view, serve a purpose. It lances a boil at a particular time. It’s not going to
make a feud go away, but it may to calm it down. Of course, it might stir it up
again – it’s complicated. I do also have a certain admiration for those who go
out and do what they feel they have to, to defend the honour of their family.
This is what they are brought up to do.

There are serious
wads of cash exchanged in the film –is it about money too?

Well… it just so happened in the edits that with the two
Quinn-McDonagh brothers there was money exchanged on a number of their fights.
But generally speaking, the vast majority of fights I filmed would have no
money. It’s not a sport for money, that’s not it. I do hear stories in the
paper about Travellers and fights and they do talk about money, so maybe yes,
that’s starting to become a corrupting influence. In the fights I saw, it was
about honour and it was about pride.

You were turned off
by it all at one point, no?

Yes, when I saw the two old men fighting each other. Grandfathers
shouldn’t be doing that to each other, they should have a different role in the
family. My grandfather certainly wasn’t out slapping someone up a lane… I was
turned off as well by what I felt at the time was my increasingly voyeuristic
role – I was filming fights because I enjoyed filming fights.

A fight’s a massive
event, isn’t it?

Absolutely. It’s all about the fight. It’s excitement; it’s something
to focus on, something different; it’s as if you’re team is in the All-Ireland
Final, it’ll take over everything. You have the women preparing food for
everyone; that’s the role women have in Traveller sites, they keep a clean tidy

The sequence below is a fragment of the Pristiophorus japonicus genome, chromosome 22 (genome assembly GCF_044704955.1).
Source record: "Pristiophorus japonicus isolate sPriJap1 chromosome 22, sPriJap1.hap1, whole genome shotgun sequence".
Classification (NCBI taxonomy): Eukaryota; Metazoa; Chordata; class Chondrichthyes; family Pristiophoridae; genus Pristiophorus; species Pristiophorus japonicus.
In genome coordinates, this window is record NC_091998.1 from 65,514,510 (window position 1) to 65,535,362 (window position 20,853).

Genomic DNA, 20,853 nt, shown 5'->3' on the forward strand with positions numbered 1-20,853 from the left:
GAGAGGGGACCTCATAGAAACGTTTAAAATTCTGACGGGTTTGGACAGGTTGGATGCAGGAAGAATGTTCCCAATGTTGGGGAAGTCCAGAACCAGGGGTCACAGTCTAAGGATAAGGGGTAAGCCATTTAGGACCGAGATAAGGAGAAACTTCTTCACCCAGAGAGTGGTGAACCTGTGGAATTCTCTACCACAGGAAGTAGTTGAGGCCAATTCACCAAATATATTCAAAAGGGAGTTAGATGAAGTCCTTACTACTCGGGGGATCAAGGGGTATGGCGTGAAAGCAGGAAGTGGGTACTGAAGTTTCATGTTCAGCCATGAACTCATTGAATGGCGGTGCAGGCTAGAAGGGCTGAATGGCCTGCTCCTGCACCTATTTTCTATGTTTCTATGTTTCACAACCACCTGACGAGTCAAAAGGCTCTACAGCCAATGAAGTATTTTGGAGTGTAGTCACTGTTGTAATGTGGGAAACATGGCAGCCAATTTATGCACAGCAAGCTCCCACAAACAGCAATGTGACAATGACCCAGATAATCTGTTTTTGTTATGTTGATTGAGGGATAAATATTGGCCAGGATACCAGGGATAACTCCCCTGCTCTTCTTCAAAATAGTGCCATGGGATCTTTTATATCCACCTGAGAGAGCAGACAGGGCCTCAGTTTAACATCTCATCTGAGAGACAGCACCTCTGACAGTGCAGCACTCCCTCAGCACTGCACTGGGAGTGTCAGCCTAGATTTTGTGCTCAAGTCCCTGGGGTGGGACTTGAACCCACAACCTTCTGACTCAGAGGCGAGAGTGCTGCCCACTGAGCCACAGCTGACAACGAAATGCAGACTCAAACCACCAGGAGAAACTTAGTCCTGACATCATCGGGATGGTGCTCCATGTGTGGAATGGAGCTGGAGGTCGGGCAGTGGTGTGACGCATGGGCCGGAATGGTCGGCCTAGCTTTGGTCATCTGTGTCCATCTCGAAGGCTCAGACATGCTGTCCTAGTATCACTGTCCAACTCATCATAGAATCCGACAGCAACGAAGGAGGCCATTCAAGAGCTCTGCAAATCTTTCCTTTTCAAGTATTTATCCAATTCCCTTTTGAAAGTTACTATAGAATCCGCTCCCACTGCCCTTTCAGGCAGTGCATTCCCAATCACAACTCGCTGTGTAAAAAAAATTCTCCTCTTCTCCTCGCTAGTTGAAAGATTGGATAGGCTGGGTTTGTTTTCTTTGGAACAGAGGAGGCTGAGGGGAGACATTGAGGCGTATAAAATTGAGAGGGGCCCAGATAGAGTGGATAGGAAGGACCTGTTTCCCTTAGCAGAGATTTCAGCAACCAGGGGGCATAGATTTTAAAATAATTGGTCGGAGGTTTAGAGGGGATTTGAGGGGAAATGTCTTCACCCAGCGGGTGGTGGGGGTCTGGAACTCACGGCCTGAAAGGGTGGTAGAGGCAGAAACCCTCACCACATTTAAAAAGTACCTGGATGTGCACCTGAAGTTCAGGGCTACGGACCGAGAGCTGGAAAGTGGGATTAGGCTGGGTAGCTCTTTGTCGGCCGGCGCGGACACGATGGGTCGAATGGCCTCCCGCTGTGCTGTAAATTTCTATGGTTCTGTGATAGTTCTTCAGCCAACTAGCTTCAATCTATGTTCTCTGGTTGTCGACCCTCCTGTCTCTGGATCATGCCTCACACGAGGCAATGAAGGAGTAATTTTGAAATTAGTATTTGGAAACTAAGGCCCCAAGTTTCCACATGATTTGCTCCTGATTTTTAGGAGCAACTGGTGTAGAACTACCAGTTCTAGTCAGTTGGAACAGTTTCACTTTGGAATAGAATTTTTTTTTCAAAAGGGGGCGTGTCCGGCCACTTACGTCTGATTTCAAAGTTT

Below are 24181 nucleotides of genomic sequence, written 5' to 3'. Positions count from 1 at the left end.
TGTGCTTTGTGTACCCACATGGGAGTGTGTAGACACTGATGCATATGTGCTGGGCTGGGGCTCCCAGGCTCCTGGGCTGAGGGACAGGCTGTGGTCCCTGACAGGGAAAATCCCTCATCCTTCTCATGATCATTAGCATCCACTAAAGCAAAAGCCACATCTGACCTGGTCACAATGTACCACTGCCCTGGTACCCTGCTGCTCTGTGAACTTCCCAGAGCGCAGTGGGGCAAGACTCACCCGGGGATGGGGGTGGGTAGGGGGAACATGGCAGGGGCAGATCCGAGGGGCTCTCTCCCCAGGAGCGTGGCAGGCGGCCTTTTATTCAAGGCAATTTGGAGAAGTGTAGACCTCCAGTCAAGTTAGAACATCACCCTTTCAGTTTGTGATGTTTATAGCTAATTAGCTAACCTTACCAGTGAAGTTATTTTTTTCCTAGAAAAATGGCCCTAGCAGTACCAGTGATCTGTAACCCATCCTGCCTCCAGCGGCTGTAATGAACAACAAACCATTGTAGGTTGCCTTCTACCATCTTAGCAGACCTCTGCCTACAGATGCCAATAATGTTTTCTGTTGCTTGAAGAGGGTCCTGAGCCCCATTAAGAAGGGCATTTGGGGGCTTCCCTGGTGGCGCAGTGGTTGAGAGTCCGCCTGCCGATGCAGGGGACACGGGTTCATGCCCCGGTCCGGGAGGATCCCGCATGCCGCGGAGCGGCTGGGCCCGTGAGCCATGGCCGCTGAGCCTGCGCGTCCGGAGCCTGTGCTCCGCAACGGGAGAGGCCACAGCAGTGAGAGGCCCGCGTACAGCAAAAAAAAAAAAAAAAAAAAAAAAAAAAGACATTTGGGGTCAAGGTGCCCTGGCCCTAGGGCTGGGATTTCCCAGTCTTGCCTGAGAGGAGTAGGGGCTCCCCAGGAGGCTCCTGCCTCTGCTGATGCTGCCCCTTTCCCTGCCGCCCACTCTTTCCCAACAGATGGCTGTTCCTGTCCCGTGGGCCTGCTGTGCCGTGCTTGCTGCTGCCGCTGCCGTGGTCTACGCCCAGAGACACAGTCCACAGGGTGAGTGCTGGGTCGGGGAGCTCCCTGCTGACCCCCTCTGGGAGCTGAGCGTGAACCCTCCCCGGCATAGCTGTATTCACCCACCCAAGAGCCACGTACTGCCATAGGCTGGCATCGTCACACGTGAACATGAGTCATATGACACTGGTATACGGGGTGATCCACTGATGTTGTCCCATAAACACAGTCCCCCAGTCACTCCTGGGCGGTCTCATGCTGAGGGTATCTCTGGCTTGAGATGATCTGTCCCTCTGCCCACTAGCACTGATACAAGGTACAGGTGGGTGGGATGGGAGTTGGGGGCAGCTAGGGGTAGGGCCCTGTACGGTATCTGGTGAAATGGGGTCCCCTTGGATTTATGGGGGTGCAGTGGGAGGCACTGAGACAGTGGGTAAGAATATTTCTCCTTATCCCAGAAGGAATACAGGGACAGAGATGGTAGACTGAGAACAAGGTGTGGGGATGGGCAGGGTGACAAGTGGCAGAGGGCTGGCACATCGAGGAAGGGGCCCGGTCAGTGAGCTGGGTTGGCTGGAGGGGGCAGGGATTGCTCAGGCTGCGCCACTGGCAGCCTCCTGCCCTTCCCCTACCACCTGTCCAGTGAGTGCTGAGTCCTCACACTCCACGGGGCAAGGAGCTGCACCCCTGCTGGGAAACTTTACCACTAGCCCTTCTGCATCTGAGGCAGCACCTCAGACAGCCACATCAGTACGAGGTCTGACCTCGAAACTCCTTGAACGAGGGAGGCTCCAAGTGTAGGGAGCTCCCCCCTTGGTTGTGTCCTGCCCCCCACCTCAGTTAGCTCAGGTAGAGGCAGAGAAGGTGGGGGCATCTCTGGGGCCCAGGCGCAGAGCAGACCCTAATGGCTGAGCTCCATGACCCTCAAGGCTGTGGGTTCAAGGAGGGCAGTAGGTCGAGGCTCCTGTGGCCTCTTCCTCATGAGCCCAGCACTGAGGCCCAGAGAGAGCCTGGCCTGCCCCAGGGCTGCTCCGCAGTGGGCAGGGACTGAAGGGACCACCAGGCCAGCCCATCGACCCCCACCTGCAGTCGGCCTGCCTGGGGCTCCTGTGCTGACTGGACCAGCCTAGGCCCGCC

home, they put food on the table. Even if they express regret for the damage
fights do to families and relationships, they still get drawn into it, because
it’s a big emotional rollercoaster when it happens.

There are
thought-provoking scenes involving newborn babies and boys…

That really is the point of including that stuff; this is
the life these kids see all around them. Instead of their dads going out and
being doctors or whatever, they see a particular lifestyle. They’re exposed to
it, and they’re seeing videos, someone on the site is training, maybe they even
watch a fight. Lots and lots of Traveller boys excel at amateur, ring boxing;
it’s the main sport that they go in for.

What’s been the Traveller
reaction to Knuckle?

Very good for two reasons; they saw it as a truthful
representation of their world. They’ve also seen it as quite an entertaining
film to watch. It’s a narrative drama, which is also telling real stories about
real people – from the inside, that’s the key thing for me.

There’s a lot of
humour, especially the language used!

Yeah, I mean Travellers are extremely articulate, theirs is
an aural culture. Even now many might not be very good at reading or writing;
it’s still a spoken culture. That’s why mobile phones are the perfect device
for Travellers! The colourful insults they exchange are great, but it’s also
how they tell a story. Often, I wouldn’t even have to ask somebody a question
for people to launch into a conversation. Going back generations all that comes
from telling folk stories and fairytales around the fire.

What’s your most
striking memory of making Knuckle?

The first fight I saw was a big emotional hook for me. It was midday,
getting gloomy, and we went back to a pub in Dundalk afterwards where all the
Travellers were gathered. It was a huge occasion for them and a real insight
for me. There were other moments
too, like Michael at the end of the film, ten years after I’d filmed him at his
wedding, coming out of his trailer, stripped to the waist, preparing for a
fight against his cousin. His week-old baby boy was in his arms and his
daughter was calling me over to show me her baby brother, these were very
poignant moments for me.

Alex Moss Editor

Alex Moss’ obsession with film began the moment he witnessed the Alien burst forth from John Hurt’s stomach. It was perhaps ill-advised to witness this aged 6 but much like the beast within Hurt, he became infected by a parasite called ‘Movies’. Rarely away from his computer or a big screen, as he muses on Cinematic Deities, Alex is “more machine now than man. His mind is twisted and evil”. Email: alex.moss@filmjuice.com